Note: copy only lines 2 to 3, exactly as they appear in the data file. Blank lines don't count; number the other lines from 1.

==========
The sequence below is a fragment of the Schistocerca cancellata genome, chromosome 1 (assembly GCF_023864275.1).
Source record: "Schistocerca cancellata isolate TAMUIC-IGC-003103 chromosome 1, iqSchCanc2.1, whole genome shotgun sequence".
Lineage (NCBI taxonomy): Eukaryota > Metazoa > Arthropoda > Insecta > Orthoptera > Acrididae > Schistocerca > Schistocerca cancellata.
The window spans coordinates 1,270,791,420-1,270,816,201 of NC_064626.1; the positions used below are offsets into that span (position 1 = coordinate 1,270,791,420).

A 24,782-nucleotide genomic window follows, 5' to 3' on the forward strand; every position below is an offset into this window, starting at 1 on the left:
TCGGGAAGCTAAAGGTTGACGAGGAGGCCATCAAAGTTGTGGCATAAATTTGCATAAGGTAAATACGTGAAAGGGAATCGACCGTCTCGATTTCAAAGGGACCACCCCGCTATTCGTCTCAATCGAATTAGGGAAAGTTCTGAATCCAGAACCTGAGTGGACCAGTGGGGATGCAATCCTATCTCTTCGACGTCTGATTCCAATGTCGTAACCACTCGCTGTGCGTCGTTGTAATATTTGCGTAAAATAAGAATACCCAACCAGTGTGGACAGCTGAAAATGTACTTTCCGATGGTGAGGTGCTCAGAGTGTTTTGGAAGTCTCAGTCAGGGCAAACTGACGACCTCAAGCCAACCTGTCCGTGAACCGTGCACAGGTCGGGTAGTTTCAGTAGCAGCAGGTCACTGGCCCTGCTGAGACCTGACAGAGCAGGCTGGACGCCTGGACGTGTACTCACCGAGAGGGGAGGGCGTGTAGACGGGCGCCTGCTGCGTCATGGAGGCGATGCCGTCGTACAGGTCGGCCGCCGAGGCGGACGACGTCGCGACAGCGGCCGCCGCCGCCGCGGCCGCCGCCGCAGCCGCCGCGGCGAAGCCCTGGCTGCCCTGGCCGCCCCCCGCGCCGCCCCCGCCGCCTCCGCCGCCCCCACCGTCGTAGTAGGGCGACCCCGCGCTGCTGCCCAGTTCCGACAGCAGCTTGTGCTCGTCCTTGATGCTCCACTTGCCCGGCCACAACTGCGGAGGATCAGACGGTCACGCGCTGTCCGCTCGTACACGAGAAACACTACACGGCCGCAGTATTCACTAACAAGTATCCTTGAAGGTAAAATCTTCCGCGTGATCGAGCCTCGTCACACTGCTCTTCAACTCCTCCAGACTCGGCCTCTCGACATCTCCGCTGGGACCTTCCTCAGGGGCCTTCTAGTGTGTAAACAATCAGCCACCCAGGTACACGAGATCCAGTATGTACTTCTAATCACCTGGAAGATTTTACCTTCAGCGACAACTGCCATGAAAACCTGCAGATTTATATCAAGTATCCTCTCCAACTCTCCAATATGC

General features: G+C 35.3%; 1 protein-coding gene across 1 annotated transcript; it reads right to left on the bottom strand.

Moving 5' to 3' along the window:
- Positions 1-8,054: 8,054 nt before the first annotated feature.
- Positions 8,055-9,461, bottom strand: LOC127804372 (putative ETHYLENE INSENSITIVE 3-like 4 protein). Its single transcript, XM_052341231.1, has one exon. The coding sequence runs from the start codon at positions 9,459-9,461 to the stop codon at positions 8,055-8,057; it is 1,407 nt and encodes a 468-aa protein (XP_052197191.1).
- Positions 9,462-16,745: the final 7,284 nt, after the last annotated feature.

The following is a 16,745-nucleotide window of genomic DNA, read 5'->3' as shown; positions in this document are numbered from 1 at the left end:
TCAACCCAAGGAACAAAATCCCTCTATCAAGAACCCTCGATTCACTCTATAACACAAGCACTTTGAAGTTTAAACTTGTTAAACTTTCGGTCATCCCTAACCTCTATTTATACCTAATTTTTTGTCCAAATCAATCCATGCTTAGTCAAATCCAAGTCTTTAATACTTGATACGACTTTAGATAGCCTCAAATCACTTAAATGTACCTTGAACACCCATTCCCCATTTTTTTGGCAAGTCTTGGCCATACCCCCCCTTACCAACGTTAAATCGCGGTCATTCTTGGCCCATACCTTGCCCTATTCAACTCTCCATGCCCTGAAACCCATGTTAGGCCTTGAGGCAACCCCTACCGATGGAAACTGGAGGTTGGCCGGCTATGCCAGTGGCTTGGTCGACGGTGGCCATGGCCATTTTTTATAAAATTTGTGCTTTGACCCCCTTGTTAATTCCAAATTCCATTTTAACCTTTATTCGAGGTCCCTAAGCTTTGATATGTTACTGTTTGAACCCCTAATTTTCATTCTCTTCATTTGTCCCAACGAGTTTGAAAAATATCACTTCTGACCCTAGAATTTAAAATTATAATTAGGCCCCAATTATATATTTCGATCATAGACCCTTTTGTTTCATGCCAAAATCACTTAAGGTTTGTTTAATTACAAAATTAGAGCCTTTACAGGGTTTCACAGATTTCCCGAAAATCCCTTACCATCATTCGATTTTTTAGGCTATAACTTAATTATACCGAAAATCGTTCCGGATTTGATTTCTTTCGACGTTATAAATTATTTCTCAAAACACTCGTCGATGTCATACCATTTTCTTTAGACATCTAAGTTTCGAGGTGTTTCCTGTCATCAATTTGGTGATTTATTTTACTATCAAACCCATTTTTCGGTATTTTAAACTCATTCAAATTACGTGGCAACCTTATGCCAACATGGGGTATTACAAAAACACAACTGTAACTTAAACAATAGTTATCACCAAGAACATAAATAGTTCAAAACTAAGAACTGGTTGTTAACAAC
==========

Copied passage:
Source record: "Schistocerca cancellata isolate TAMUIC-IGC-003103 chromosome 1, iqSchCanc2.1, whole genome shotgun sequence".
Lineage (NCBI taxonomy): Eukaryota > Metazoa > Arthropoda > Insecta > Orthoptera > Acrididae > Schistocerca > Schistocerca cancellata.